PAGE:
month earlier. The decrease in M ay under the A p ril 30th figure w as about the seasonal average.
The perecentage of sales to average stocks carried during M ay w as 26.2 per cent for the district
as a whole, and the percentage of total sales during the first five months of this year to average
stocks carried during each of the five months w as 126.7 Per cent, indicating an annual turnover of
3.041 times. D uring the first five months of 1926 the turnover was at a rate of 3.072 times.
Collections by tw enty-nine of the th irty reporting stores during M ay totaled 26.6 per cent of out­
standing receivables as of M ay 1st, exactly the same average attained in A pril this year, but a low er
figure than the average of 29.3 per cent collected in M ay 1926. A ll cities except Richmond reported
low er percentages in M ay than in M ay a year ago, and Baltim ore and the O ther Cities group also
showed declines in collections from those of A p ril this year. Richmond and W ashington collections
improved slightly last month in comparison w ith A pril.




6

WHOLESALE TRADE, MAY 1927
Percentage increase in May 1927 sales, compared with sales in May 1926:
34 Groceries
12 D ry Goods
6 Shoes
16 Hardware
5 Furniture
13 Drugs
— 3.1
— 7.4
— 11.5
10.4
25.5
1.7
Percentage increase in May 1927 sales, compared with sales in April, 1927:
6.5
— 5.8
— 8.9
.6
53.6
— 3.8
Percentage increase in total sales since Jan. 1, 1927, compared with sales during the same five months in 1926:
— 6.5
— 3.1
.4
4.9
— 5.2
— 2.9
Percentage increase in stock on May 31, 1927, compared with stock on May 31, 1926:
4.5(11)
— 7.2(5)
15.3(4)
— 5.6(7)
Percentage increase in stock on May 31, 1927, compared with stock on April 30, 1927:
— 1.0(11)
3.2(5)
— 7.9(4)
— 3.9(8)
Percentage of collections in May to total accounts receivable on May 1, 1927:
66.8(21)
31.6(8)
33.4(5)
35.0(12)
35.6(3)
58.0(8)
—•Denotes decreased percentage.
NOTE: The number of firms reporting stock and collection data in each group is shown immediately fol­
lowing the percentages.

E ig h ty-six w holesale firms, representing six im portant lines of trade in the fifth reserve district,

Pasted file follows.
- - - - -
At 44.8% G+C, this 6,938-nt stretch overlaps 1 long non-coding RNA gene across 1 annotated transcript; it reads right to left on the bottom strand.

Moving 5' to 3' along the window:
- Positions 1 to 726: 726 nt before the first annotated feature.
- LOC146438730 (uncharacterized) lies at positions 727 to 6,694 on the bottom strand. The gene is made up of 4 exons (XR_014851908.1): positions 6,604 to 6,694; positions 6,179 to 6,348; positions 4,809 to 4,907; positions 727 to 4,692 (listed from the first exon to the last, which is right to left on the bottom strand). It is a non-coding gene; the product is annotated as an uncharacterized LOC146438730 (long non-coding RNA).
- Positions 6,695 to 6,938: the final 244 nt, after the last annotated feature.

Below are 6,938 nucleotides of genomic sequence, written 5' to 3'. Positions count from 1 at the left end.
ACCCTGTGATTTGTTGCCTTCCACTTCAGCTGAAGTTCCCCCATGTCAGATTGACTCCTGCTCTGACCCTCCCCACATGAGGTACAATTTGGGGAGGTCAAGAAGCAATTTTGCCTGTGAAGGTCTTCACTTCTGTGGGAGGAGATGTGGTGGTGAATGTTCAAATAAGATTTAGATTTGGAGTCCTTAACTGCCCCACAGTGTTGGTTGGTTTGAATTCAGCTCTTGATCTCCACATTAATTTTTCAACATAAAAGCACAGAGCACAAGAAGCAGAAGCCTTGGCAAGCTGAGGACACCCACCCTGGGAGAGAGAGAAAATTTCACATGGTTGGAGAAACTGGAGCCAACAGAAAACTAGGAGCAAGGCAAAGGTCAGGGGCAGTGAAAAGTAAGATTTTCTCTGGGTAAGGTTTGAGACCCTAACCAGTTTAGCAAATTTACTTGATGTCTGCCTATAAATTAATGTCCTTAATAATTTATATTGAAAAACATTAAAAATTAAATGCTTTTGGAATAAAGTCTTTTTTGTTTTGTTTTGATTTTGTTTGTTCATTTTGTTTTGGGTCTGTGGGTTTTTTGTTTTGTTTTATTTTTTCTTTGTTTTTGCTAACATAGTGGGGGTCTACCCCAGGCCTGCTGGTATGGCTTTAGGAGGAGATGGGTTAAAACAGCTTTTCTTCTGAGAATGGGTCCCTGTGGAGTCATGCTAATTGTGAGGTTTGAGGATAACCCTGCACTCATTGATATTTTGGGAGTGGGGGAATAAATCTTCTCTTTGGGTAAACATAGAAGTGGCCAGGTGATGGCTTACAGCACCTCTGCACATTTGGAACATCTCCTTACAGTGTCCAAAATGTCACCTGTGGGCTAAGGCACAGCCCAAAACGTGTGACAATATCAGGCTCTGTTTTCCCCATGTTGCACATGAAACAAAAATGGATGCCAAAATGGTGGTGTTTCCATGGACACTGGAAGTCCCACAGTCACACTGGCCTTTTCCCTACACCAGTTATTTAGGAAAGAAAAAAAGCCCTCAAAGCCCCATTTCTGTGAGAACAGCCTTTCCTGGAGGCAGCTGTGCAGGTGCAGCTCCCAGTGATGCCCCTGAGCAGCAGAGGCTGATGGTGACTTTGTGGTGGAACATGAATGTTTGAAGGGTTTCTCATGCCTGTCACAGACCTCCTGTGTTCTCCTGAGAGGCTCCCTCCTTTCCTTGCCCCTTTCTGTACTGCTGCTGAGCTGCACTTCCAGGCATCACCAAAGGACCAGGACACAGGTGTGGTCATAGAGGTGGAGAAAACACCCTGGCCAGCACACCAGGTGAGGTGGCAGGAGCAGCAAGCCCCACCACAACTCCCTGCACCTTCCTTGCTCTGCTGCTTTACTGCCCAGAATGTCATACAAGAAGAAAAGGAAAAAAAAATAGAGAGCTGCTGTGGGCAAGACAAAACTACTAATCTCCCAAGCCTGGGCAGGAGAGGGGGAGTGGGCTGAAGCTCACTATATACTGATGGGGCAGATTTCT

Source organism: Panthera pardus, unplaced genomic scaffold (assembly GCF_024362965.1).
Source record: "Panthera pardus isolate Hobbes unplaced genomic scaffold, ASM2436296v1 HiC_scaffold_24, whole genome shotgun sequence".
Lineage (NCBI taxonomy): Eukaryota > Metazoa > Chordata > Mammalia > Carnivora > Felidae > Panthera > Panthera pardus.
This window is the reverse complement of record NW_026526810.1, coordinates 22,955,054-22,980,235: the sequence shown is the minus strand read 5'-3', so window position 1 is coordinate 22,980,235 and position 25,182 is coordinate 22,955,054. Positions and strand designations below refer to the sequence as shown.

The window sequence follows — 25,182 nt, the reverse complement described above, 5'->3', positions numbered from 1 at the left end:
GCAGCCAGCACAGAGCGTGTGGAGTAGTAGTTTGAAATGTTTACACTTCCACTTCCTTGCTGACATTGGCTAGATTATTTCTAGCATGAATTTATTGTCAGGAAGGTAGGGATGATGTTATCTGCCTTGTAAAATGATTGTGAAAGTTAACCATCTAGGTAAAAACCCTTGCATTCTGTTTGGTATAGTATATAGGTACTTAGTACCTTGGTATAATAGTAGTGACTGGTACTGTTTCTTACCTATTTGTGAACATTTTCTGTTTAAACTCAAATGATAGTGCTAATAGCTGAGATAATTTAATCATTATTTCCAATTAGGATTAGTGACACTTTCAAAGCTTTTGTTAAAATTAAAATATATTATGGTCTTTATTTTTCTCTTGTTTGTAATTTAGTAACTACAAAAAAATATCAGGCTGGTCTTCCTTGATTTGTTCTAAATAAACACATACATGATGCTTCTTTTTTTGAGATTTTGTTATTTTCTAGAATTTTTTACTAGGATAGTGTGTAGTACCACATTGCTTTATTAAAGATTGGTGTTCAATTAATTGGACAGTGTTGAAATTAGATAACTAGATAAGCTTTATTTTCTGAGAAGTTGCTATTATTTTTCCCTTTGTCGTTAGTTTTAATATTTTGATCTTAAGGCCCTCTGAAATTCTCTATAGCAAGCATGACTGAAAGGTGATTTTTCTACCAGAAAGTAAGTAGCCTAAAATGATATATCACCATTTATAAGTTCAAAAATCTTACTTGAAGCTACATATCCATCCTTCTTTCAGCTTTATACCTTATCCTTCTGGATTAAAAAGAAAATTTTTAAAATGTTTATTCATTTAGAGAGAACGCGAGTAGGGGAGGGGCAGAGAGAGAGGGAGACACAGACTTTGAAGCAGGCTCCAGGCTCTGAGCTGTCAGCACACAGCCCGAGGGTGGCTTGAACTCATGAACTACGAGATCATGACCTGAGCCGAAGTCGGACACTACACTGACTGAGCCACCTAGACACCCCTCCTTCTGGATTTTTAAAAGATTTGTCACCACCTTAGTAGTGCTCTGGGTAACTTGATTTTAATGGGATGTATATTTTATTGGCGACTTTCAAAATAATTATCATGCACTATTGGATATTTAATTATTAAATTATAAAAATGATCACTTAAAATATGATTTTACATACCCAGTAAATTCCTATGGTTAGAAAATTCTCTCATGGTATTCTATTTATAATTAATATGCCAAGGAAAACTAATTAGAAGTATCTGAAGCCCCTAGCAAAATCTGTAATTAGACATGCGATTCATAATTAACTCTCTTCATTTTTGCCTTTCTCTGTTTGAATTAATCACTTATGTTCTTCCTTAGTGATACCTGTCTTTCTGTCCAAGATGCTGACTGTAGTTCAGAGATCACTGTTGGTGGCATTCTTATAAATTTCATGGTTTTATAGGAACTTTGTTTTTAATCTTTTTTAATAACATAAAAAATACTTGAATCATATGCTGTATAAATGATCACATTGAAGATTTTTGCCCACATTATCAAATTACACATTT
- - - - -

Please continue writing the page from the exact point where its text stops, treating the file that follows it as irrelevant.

reported to the Federal R eserve Bank of Richmond on their M ay business. Increased sales during
the month in comparison w ith sales during M ay 1926 w ere shown in hardware, furniture and drugs,
but sales of groceries, dry goods, and shoes w ere in smaller volume than sales during the correspond­
ing month last year. In comparison w ith sales made in A pril this year, M ay sales gained in groceries,
hardware and furniture, but declined in dry goods, shoes and drugs. T otal sales since January 1st
w ere larger in shoes and hardware than during the corresponding five months in 1926, but grocery,
dry goods, furniture and drug sales w ere smaller this year than last.
Stocks on hand at the end of M ay this year w ere larger than stocks on hand on M ay 31, 1926, in
groceries and shoes, but dry goods and hardware stocks w ere smaller on the 1927 date. D uring
M ay stocks of dry goods on the shelves of the reporting firms increased over those on hand on April
30th this year, but stocks of groceries, shoes and hardw are declined during the month.
Collections during M ay w ere better than in A pril in furniture and drugs, but w ere slow er in
groceries, dry goods, shoes and hardware. The percentage of collections during M ay to total re­
ceivables as of M ay 1, 1927, averaged 66.8 per cent in groceries, 58.0 per cent in drugs, 35.6 per
cent in furniture, 35.0 per cent in hardware, 33.4 per cent in shoes, and 31.6 per cent in dry goods.
The shoe, hardware and drug percentages w ere slightly higher than those of M ay last year, but the
M ay 1927 percentages in grocery, dry goods and furniture lines w ere low er than those of M ay 1926.




(Compiled June 20, 1027.)

7

BUSINESS CONDITIONS IN THE UNITED STATES.
(Compiled b y the Federal Reserve Board)

Industrial production increased in May and continued at a
higher lever than a year ago, while distribution o f commodities was
in smaller volume than last year. The general level o f wholesale
commodity prices has changed but little in the past two months.

192A-

1923

1926

1925

PRODUCTION. Output o f manufactures increased consider­
ably in May, while production o f minerals was maintained at the